Who’s winning and who’s losing in the budget talks

This is an archived article and the information in the article may be outdated. Please look at the time stamp on the story to see when it was last updated.

WGN Investigates looked into the impact of the state budget bill – not only on Illinois residents but also the politicians who supported it.

WGN Investigates talked to Karen Moore.  She earns $50,000 a year.  And if the income tax hike goes through, she’ll pay an additional $574 each year.

Roger McKelvey makes $170,000 a year.  The tax hike would clip him for an additional $2,048.

“I’m looking at it as big picture,” he says.  “I don’t know how we’ll dig ourselves out with spending cuts only.”

That’s one thing there seems to be almost universal agreement on in Springfield: Illinois’ financial situation is so bad, cuts alone won’t solve it.

The fix has stymied lawmakers for years.

So, what changed this week?

For one, House Speaker Mike Madigan was able to get some of Governor Rauner’s republicans to defect.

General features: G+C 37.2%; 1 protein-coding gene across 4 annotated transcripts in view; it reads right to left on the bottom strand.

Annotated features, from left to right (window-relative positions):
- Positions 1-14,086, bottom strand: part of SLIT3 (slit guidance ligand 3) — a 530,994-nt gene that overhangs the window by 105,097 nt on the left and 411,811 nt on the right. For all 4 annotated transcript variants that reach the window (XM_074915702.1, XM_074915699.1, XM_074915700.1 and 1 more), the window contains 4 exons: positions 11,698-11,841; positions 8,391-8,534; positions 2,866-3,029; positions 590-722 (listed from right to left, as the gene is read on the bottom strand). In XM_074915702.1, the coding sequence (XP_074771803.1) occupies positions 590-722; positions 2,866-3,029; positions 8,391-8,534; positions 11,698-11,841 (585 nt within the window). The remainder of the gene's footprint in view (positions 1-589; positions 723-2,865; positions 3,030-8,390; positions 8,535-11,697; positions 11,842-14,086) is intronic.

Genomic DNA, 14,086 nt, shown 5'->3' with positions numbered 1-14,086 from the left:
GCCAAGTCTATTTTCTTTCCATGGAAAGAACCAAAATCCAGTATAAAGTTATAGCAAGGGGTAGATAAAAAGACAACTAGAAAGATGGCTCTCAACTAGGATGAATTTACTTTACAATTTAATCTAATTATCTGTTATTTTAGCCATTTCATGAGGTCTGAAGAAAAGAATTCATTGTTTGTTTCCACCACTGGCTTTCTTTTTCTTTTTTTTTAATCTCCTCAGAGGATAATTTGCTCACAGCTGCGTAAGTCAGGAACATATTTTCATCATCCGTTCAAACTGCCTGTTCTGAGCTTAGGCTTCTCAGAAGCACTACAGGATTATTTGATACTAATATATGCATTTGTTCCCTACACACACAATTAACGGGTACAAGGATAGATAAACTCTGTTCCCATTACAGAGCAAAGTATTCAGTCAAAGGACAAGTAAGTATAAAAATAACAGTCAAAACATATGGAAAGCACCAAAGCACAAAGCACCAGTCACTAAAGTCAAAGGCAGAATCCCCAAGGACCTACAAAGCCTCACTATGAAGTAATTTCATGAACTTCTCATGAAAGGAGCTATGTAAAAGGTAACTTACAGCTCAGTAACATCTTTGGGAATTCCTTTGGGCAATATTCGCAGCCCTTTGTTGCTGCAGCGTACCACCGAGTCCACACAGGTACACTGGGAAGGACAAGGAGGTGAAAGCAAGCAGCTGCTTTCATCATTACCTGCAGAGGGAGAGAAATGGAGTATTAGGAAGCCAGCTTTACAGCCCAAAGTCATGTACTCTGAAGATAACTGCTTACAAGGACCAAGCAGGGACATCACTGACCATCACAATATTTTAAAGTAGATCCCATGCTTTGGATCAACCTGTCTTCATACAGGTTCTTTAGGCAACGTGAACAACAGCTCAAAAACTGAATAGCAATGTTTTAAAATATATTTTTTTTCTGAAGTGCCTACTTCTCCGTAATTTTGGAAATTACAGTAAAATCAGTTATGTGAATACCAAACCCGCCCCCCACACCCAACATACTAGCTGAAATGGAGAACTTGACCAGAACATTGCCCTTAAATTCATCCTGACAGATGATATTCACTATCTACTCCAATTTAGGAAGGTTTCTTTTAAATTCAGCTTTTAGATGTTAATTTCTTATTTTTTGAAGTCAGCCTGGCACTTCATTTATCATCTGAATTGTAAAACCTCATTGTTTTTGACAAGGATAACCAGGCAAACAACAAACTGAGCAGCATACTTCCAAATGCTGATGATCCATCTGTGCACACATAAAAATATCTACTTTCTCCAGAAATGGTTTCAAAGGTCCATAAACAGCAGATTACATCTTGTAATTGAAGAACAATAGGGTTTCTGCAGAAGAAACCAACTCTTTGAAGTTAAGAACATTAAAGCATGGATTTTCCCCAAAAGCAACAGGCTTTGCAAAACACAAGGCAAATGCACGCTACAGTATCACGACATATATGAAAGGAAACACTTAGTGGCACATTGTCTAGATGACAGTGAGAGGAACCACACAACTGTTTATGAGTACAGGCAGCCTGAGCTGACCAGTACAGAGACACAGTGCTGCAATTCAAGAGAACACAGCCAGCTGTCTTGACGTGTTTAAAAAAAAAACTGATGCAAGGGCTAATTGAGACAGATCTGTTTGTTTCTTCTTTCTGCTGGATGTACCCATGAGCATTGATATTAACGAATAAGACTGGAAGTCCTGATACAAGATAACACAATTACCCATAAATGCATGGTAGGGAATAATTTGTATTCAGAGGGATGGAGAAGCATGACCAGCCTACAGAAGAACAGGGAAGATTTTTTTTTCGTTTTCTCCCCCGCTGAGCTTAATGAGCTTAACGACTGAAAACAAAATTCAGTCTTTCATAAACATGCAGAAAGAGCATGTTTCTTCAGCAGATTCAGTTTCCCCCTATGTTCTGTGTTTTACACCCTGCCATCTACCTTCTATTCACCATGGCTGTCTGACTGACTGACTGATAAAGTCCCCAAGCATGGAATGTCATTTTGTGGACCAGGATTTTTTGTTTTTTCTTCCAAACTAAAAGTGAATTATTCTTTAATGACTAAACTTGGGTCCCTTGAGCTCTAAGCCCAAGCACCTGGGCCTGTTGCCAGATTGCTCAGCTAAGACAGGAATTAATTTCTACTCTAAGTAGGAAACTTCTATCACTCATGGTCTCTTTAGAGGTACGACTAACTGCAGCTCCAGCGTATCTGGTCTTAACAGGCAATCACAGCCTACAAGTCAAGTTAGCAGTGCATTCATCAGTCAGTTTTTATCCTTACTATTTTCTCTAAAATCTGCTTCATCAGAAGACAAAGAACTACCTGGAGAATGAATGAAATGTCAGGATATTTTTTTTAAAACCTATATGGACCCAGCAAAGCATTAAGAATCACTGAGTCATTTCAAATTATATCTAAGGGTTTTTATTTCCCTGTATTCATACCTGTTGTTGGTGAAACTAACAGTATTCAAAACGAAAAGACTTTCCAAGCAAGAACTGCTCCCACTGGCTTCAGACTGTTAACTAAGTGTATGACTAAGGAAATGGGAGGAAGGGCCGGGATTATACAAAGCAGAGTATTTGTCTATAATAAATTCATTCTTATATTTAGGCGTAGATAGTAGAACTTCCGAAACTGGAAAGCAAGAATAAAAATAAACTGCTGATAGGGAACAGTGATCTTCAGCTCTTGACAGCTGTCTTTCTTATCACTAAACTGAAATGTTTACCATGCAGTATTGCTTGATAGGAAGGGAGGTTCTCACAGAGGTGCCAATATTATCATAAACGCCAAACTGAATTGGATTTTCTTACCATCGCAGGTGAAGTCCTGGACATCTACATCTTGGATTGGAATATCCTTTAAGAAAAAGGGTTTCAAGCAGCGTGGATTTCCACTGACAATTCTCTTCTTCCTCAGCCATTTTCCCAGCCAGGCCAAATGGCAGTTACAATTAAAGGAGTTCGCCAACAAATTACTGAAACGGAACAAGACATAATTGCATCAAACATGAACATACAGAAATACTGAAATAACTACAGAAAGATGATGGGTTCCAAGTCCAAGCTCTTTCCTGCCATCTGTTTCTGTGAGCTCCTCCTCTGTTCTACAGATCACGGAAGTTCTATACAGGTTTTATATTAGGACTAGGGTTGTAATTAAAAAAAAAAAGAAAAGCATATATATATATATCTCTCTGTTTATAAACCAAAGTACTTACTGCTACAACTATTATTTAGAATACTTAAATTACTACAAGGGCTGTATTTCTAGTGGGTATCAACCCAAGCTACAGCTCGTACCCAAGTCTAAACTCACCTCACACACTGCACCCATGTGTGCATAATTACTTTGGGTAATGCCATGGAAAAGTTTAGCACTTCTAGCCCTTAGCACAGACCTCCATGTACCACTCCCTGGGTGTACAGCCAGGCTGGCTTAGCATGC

“The budget making process has historically been some combination of a carrot and or a stick,” former Illinois State Representative John Fritchey said.

The “stick” for all of them has been a nearly bankrupt state and simmering anger among constituents.

But some of the key players also enjoyed a few carrots.

For example, Republican State Senator Dale Righter.  He was the key swing vote.  And two days earlier $4.8 million was added to the budget bill for Eastern Illinois University in his home district.

That led one colleague to call him a “turncoat.”

Over in the House, that same day Represent Greg Harris, who is one of Speaker Madigan’s budget negotiators, got an earmark for $15 million for a new Metra station in his district.

“That tells us there’s a vote buying going on,” said Ted Dabrowski of the Illinois Policy Institute.  “If a bill isn’t passed, they can start giving some goodies to some legislators in order to buy their vote.  That’s just plain wrong.”

“The reality is sometimes members need to be encouraged,  whether it’s funding universities in their district or a certain project of importance,” Fritchey said. “That’s just the nature of the beast.”

Meanwhile, Illinois residents are left paying for it all.

Republicans and Democrats can't even agree on whether this tax hike will balance the budget. Democrats say yes. The governor’s office says Illinois still won't take in more money than it spends.